The Internet of things is great until it blows up your house
How to stop hackers letting the gas flow in your connected oven? Bitcoin has the answer
If something uses electricity, it will be connected
We live in a world where billions of devices consume electricity, so when I read last week that Strategy Analytics predicted 33 billion connected devices by 2020 - now just five years away - it confirmed something I’d suspected for a long time now: we’re in deep trouble.
Let me pose another hypothetical appliance: the connected oven. (You can probably guess where this is going, but indulge me.) The connected oven pairs with a smartphone to read the QR codes in recipes to get the settings just right for a perfect bake, every time.
That sounds delightful.
But when you go away on a fortnight’s holidays, and someone hacks into your oven, turns the gas on, waits 36 hours, then lights the pilot, well, then you’ve got a problem. A much worse problem if you happen to be at home at the time. Your oven could gas you in your sleep.
2014 saw both the peak of the internet of things hype cycle, and the start of the ‘What have we done?’ era of network computing. 33 billion connected devices means 33 billion attack surfaces, each with their own exploits, zero day attacks, weaknesses and vulnerabilities.
There’s no way to stay on top of all of that. If we continue to design connected devices way we have the last forty years - haphazardly, patching our mistakes as we go along - we will turn the entire planet into a honeypot. The numbers are too big, and the dangers too present for us to trust that ‘she’ll be right’. She’ll be hacked.
We need a solution that provides security for connected devices, and moreover, we need a universal solution, so a device designer can simply add this into their product as a bog-standard feature, without having to worry too much about either its implementation or its vulnerabilities.
We need something difficult to attack, something that can’t be spoofed or subverted. We need a solution that is open, inspectable, verifiable, something that favours transparency over obscurity. And it needs to be freely available, to prevent another pointless round in these endless patent wars.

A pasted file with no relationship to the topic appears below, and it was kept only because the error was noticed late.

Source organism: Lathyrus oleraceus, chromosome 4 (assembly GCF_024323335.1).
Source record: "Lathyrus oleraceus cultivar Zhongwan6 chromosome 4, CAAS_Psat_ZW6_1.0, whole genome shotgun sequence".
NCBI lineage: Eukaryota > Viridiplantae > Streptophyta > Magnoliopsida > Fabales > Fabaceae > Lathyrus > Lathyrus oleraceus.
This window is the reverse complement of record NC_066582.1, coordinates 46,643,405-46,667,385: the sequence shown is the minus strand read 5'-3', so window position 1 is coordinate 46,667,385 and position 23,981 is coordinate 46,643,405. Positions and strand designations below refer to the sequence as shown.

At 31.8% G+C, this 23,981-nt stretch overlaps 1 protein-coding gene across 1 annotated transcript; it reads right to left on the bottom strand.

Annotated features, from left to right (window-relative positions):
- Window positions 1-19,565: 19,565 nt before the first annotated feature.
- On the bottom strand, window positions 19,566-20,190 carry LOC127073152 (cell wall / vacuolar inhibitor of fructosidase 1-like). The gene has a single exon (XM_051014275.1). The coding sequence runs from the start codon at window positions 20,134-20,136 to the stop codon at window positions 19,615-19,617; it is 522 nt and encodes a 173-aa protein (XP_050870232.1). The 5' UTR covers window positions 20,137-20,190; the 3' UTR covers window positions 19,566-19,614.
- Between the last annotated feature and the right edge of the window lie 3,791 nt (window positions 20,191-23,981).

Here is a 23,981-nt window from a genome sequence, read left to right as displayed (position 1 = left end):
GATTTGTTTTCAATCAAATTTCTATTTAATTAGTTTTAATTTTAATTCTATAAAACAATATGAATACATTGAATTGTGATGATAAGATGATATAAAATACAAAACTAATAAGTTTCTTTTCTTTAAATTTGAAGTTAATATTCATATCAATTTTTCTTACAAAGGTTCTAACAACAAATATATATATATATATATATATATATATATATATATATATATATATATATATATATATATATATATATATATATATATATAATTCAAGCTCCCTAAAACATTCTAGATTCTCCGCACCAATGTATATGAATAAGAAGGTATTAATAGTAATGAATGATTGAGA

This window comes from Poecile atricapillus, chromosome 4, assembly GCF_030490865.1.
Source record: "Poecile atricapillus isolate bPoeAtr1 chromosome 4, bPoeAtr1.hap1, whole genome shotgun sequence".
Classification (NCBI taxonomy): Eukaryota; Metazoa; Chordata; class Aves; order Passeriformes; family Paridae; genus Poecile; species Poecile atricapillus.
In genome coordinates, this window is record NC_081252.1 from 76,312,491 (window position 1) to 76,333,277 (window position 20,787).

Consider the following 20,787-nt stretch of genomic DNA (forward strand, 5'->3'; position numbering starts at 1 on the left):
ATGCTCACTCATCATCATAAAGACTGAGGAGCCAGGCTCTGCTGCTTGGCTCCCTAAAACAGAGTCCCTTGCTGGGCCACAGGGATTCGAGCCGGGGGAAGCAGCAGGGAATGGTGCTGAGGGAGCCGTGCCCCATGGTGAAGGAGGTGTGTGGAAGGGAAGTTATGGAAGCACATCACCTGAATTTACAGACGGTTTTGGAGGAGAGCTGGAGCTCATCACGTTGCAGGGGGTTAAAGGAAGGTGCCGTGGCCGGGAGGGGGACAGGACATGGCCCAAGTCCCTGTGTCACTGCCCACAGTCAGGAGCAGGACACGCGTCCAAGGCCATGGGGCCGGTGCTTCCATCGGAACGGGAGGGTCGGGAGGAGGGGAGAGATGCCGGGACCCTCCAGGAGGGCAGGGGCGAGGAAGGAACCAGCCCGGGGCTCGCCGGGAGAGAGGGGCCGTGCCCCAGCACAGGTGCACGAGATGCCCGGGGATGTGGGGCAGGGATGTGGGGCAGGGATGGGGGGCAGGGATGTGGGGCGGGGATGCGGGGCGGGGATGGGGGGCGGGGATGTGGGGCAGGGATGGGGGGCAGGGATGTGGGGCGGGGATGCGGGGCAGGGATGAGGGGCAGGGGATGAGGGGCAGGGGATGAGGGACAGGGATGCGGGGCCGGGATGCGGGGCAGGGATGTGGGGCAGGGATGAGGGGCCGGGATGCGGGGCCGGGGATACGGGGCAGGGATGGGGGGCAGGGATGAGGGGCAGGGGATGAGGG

In short, we need the blockchain.
The first real advance in security in decades, the Bitcoin blockchain uses a network of peers to create a platform for distributed authentication. This network of peers must come to consensus before any Bitcoin transaction is validated, offering ‘defense in depth’ to any network attack, as at least 51% of the network would need to be compromised before an attack could succeed.
In a world of 33 billion connected devices, something very unlikely to happen.
The Bitcoin blockchain provides enough security to support a distributed financial system, sufficient protection for all our connected devices. And as an open source technology, it’s freely available for anyone to implement and adapt to their needs.
IBM has seen this as well, and recently launched the ‘Adept’ initiative, blending the blockchain with the Internet of Things, provisioning for security and access control within the blockchain.
It’s early days yet. We have a proposed solution, but we haven’t deployed it. But one thing immediately becomes clear: this solution - or any similar offering - defines a floor, a minimum set of capabilities that will be required of all connected devices. Table stakes for the connected era.
At present, chipsets providing device-level connectivity at best offer minimal security services. The blockchain is compute hungry, relying on hashing and public-key cryptography and implements a protocol for peer-to-peer communication. That’s not the sort of thing you can deliver on a ten cent microcontroller.
Although we consistently focus our attention on the high end - how many transistors Intel can squeeze out of their latest process node - that’s not the main game for these 33 billion connected devices. Every device has an absolute need for computationally-expensive security, with a few modest and computationally cheap device integration features thrown on top.
So the race is on to design this chip: cheap, safe, simple and effective. A chip that will be designed into every connected product, selling in the hundreds of billions. A chip that defines the bottom rung of connected electronics: the foundation for a new world of devices that, as each one comes to life, and joins the network of peers, increases the security of all of the others.
Powered by this soon-to-be chip, that future is (borrowing from Nassim Taleb) ‘antifragile’, growing more stable and more secure over time. That’s the world we want to be living in. That’s the world we we need to be building. ®
This article was first used as a talk delivered at The Register's Christmas lecture in Australia.
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